Friday, July 25, 2008

Optiver Holdings Manipulating Oil Prices

In an earlier posting Speculators May Face Prison 6/5/08 I stated "
It is rumored the Commission (Commodity Futures Trading Commission, CFTC) has or is ready to ask the Department of Justice to join in the Commission's investigation."

While the Department of Justice will make no comment it leaves you to wonder if they are in fact investigating Optiver Holdings and its two subsidiaries for fraud. The CFTC has accused Optiver Holdings of illegal price manipulation in the oil futures commodity market and asked for a heavy fine. The main headquarters for Optiver Holdings is listed as being based in Amsterdam, but three of the main people involved are Chicago residents with firms in Chicago and Amsterdam. According to the article in the Chicago Tribune they are
Chief Executive Bastiaan van Kempen of Chicago; Christopher Dowson of Chicago, a head trader; and Randal Meijer of Chicago.

During the time Optiver was allegedly manipulating the price of oil, the Securities and Exchange Commission was considering an amendment to control price manipulation. Along with a long list of other investors Chief Executive Bastiaan van Kempen sent a letter to the Commission objecting to the amendment.

Now it is clear why Mr. van Kempenn objected to the amendment. One wonders if this is only the tip of the iceberg.

At one point today the price of oil hit a low of $121 per barrel, even at a time when CNN is constantly airing the "disastrous oil spill in the Mississippi ", its really diesel and will be cleaned up shortly but CNN has their own agenda. Just imagine how far the price would fall if Pelosi and Reid would allow a vote on the Republican Bill to do everything mentioned in the Bill including, Domestic Drilling, Alternative Energy Investing, Research For New Technology and yes more Commodity Market Transparency.

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  1. I can't support your apparent desire to grant more power to a US government bureaucracy to meddle in the market. If they can prove manipulation, fine, let them do it. Until then this company and all others deserve our supposition of innocence. And this bureaucracy certainly doesn't need the extra 100 employees and addition meddling ability that Congress is considering giving it.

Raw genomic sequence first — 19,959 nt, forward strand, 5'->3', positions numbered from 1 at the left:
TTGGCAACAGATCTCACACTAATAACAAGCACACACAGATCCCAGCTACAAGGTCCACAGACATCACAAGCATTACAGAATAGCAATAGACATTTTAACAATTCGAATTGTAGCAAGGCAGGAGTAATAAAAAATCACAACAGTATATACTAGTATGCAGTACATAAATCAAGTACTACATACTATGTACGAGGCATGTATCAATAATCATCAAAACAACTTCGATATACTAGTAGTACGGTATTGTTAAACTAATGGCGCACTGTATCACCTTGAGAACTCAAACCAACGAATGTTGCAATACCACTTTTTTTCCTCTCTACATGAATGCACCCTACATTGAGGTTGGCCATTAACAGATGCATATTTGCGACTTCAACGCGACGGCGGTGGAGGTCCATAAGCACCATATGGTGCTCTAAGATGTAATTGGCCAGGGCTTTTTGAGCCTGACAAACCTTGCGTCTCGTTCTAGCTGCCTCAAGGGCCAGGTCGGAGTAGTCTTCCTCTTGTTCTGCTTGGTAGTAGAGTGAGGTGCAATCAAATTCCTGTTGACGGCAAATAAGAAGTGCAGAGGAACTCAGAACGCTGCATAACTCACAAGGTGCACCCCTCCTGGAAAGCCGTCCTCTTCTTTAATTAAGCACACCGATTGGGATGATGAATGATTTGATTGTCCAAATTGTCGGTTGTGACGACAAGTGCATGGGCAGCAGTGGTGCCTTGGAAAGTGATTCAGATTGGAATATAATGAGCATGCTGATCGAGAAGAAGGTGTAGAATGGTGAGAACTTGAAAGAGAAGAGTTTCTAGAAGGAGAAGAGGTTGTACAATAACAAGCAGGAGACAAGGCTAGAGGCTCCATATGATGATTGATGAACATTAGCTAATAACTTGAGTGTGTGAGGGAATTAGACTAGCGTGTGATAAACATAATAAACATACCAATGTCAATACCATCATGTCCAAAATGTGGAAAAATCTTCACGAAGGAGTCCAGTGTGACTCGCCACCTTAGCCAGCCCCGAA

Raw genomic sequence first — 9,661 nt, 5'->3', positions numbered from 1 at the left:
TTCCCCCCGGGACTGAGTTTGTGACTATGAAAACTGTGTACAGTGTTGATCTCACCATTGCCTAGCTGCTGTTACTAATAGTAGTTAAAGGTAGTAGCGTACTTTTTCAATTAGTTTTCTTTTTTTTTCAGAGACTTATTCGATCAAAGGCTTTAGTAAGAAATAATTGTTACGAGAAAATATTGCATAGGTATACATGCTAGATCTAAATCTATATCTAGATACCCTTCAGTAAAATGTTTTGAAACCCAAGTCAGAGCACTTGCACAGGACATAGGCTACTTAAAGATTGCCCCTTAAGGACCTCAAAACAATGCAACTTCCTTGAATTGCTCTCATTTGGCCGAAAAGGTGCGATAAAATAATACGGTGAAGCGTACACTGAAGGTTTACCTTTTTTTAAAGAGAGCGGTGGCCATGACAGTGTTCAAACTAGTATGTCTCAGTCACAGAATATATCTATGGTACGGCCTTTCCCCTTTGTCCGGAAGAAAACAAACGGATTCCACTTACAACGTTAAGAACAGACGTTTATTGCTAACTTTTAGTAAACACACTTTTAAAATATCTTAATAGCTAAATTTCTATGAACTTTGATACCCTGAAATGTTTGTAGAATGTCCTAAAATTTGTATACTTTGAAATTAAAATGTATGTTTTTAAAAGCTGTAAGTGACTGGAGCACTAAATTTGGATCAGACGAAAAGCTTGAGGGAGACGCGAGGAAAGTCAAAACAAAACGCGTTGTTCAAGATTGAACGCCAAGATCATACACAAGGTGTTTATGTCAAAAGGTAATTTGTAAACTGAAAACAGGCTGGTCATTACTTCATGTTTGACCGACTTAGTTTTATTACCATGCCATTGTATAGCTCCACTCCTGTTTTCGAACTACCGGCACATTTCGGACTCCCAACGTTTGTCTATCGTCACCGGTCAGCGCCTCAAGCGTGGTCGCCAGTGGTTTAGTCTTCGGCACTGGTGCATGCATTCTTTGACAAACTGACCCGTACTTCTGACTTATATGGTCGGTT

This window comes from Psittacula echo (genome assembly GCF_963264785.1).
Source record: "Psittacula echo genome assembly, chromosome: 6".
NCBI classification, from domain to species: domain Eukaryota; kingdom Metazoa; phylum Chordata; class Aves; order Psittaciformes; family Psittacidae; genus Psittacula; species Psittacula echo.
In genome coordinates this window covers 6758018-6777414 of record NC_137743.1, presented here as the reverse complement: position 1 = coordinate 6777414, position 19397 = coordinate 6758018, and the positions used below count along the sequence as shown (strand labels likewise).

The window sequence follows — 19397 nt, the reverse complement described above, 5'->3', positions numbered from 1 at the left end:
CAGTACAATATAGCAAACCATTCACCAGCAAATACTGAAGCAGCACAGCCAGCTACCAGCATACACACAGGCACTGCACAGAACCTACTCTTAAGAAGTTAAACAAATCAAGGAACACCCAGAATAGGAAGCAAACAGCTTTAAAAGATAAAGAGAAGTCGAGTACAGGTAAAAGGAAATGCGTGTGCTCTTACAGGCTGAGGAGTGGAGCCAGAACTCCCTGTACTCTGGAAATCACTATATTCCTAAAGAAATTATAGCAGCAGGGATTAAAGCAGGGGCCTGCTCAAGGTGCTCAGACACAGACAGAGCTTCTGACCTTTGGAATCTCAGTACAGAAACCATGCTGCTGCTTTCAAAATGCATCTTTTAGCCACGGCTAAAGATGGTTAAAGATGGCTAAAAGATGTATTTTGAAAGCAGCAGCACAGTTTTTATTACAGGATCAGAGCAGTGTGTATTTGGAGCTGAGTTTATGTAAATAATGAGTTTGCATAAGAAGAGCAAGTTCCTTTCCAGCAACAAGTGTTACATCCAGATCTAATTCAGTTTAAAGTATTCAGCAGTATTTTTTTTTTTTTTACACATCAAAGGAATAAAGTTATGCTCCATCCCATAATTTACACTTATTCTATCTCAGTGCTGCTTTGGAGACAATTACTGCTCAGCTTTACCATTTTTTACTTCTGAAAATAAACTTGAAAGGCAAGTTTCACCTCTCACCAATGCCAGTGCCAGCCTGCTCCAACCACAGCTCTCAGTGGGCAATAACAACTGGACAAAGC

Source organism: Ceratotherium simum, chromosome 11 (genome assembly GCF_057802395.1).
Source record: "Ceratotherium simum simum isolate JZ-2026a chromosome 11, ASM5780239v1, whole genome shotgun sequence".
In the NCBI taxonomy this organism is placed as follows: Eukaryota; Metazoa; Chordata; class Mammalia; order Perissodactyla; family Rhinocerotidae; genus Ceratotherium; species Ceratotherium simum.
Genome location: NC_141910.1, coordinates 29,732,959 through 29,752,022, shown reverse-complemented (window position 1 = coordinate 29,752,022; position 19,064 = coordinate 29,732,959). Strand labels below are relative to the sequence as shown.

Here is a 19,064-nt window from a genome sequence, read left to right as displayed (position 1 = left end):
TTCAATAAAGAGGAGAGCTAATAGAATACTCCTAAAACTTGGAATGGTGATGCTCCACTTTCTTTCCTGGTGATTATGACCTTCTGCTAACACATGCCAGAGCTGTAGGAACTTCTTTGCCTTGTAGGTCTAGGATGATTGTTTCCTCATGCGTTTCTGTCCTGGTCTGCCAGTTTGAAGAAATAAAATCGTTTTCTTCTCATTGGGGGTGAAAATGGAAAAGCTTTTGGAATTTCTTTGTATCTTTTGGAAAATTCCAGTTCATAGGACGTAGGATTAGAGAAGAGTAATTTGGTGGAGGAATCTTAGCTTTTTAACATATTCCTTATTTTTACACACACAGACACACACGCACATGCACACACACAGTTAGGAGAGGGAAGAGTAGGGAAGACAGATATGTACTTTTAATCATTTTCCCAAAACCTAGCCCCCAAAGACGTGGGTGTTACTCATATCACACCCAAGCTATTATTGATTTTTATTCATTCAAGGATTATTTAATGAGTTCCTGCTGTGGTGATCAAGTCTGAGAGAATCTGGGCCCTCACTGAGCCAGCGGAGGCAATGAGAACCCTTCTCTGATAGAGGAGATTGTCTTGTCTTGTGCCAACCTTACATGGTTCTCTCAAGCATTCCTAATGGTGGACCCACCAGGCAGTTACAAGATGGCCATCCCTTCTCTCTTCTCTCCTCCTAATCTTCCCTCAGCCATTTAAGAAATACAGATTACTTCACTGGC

You know I usually agree with what you have to say, but this is one area I can't. I've discussed the important role of futures speculation here and here.

  2. I have no desire to grant more power to a government bureaucracy. I am saying the same thing most Republicans are saying, do it all and do it now. Adding more people to CFTC to look for any wrong doing is not meddling in the market. If there is something wrong or illegal going on that results in everyday consumers suffering, then do your job and prosecute the people that are breaking the current laws. I have said nothing about adding new laws or over regulating the market. If the Democrats would allow Republican amendments that support drilling you would see both parties support it and the price of oil would drop to a more realistic price, resulting in lower prices at the pump. Since the President dropped the Executive Moratorium and Congress started serious discussion about oil prices, the price of oil has dropped dramatically. In my state we have not reduced the amount of gas we use as compared to the national average, yet the price at the pump has fallen in some areas as much as 30 cents per gallon. This should not be a partisan issue. Open up drilling, shale oil, and enforcing transparency in the market. I have not convicted this company, CFTC has by asking for them to be fined. If they have done something illegal that has brought harm to the American consumer then they should be investigated and prosecuted.

  3. The latest bill I saw, that was defeated by Republicans in a party-line vote, would have done the following:

    *CFTC must publish reports that provide the number of positions and total value of index funds, and other passive, long-only and short-only investors in energy and agriculture markets;

    *Conditions will be set for granting hedge exemptions from position limits, mostly for commercial purposes;

    *Authorizes 100 new CFTC employees to monitor markets;

    *CFTC will report on impact on over-the-counter markets from position limits on exchanges;

    *Reporting will become mandatory for over-the-counter trading of look-alike agricultural and energy contracts.

    That is a massive increase in the bureaucracy that is the CFTC, and a huge strike against individual economic freedom. It would also increase the cost of traders doing business.

    When one party is almost always ass-backwards in its 'solutions,' every issue is a partisan issue.

  4. If Democrats would allow debates they could work out reasonable oversight, right now the market is basically unregulated. This went too far and without debating the drilling and shale issue I was glad it went down. Now I'm watching to see how the market reacts, Monday.